Insisting on the change of paradigm

JUNE 5th, 2013

Marketing specialists, who are very knowledgeable of behavior, state that there is nothing harder to change than habits. To those who work on everyday psychiatry, and are able to see its shortcomings, resistance to change can shock them.

All changes of paradigms that have happened throughout history have transcended the will and plans of those who chased them. Against this apparent pessimism, anthropologist Margaret Mead said: "Never doubt that a small group of thoughtful, committed people can change the world. Indeed, it is the only thing that ever has.”

The greatest strength of the resistance to change is not specific, but generic: today, doctors have become drug prescribers. The entire health system is settled around this supply and demand relationship: those who want to recover hope that pills will solve everything; those who manage health have no time but to pay attention to them.

Psychiatric or ‘psychiatrized’ patients won’t lead any change: many of them are perfectly happy with their diagnoses, for many different reasons, among them the relief of “knowing what illness I am suffering from and what is the treatment”.

We can imagine two very different futures:

- In one of them, ‘psychiatrization’ has won: DSM VI offers the standards to diagnose something to the entire human population, that is, to create a universal market of psychotropic drugs. Huxley, in A Happy World, concludes the same: 100% of the population receives the daily dose of soma to guarantee their happiness.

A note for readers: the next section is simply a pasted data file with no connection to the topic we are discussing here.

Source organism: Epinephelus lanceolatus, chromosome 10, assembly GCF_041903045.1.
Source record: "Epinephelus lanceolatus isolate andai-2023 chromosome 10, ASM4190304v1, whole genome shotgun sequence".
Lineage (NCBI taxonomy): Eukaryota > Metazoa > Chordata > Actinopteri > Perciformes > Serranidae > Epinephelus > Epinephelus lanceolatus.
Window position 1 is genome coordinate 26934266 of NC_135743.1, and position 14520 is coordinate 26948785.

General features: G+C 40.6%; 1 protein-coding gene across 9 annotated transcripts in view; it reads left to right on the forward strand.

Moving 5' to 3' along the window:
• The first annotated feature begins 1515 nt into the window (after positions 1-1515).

- In the other, maybe something happened, relevant enough to change the view of enough people; of course, a more self-critical minority of psychiatrists, some unhappy patients … who knows what awaits us.

Meanwhile, it is no modest victory to play the game from the side of the prisoners: we can be on the side of complicity and disregard, adding bricks to the wall of solitude and oblivion, or we can be brave and persistent and tear down, one by one, the bars of the cell.

J. L.


Regarding hyperia as possible new paradigm, there is a recurring thought that has been coming to my mind all these years. It is the lament of Wolfgang Pauli, included in Kuhn´s The Structure of Scientific Revolutions: "At the moment physics is again terribly confused. In any case, it is too difficult for me, and I wish I had been to movie comedian or something of the sort and had never heard of physics.” Logically, in my case, my discouragement doesn’t apply to physics, but to psychiatry.